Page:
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HR Soapbox

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When we think about bullying, we think about kids on the school playground or hallways. But a high-profile act of adult-size bullying this week thrust the issue into the national conversation. And the story carries several lessons for HR ...

Anyone watching the Sasquatch convention baseball playoffs this past month noticed that most of the Boston Red Sox players looked like they hadn’t shaved since Spring Training. The Sox rode their unkempt culture all the way to a World Series title.  While some employers make take a liking to such beard bonding in the workplace, others demand a clean-shaven culture. So can your organization set a no-beard policy for its male employees? ...

As part of last week's celebration of HR Professionals Week (Oct. 7-11), The HR Specialist asked readers to share hiring tips from their own experiences. Here are some of the best ...

“How much does this job pay?” Some candidates come right out and ask. In other cases, employers will raise the issue first. A new CareerBuilder survey finds that only 11% of employers include wage or salary information in their job listings. About half (48%) discuss salary during initial conversations or during the first job interview. And 24% say they wait until extending a job offer to reveal what the position pays. Here's more details on discussing pay with appllicants ...

To be protected under the Family and Medical Leave Act (FMLA), employees must give employers enough information about the reason for their leave to let the employer decide if it falls under FMLA coverage. A recent court ruling deals with an ultra-modern twist on this issue: Does a text message sent by an employee legally put a company on notice of their need for FMLA leave?

This year, the traditional open enrollment season for health benefits coincides with the rollout of massive changes driven by the Affordable Care Act (ACA). The law requires employers to inform employees about their coverage options by Oct. 1. Here are seven tips on how to improve your benefits communication during this open enrollment season ...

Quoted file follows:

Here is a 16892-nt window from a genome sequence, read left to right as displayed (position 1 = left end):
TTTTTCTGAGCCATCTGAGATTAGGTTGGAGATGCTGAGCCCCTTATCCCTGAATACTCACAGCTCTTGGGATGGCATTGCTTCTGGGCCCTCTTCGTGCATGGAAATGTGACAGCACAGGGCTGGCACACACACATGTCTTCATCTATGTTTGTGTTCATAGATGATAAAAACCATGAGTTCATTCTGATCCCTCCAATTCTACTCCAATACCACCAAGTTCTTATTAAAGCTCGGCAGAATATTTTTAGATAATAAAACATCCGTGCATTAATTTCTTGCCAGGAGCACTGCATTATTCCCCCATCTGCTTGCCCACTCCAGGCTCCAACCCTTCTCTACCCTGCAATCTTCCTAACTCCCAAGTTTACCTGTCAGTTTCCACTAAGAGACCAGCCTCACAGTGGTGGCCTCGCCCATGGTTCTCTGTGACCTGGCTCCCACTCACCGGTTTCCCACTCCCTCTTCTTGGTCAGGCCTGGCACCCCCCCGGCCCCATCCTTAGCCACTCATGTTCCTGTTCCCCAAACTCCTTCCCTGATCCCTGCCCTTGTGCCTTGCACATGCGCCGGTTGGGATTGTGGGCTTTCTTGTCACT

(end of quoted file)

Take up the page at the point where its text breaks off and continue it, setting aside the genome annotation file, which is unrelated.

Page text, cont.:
HR professionals have all seen their fair share of unique pitches from applicants. When those efforts are appropriate manifestations of the candidate's creativity and intiative, the extra energy can translate into a job offer. In other cases, applicants' efforts to differentiate themselves are simply a big-time turn-off. Here’s a collection of memorable attention-getters—10 that worked and 10 that didn’t ...

The American Medical Association (AMA) this summer officially designated obesity as a “disease”—instead of as a condition. The AMA’s designation does not carry any official change in the law or regulations. But experts say it could increase the likelihood that obese employees will be deemed “disabled” under the Americans with Disabilities Act (ADA), plus increase your organization's workers' comp costs.
As the economy slowly gains strength, so do pay increases doled out by U.S. employers. Employers, on average, anticipate increasing employee salaries by 2.9% in 2014, a marginal boost from 2.8% this year. But more employers are focusing bigger raise dollars on their top-performing employees.
The HR Soapbox hit the road again this summer for the annual Society for Human Resource Management conference, this year in Chicago. Here are some lessons learned …
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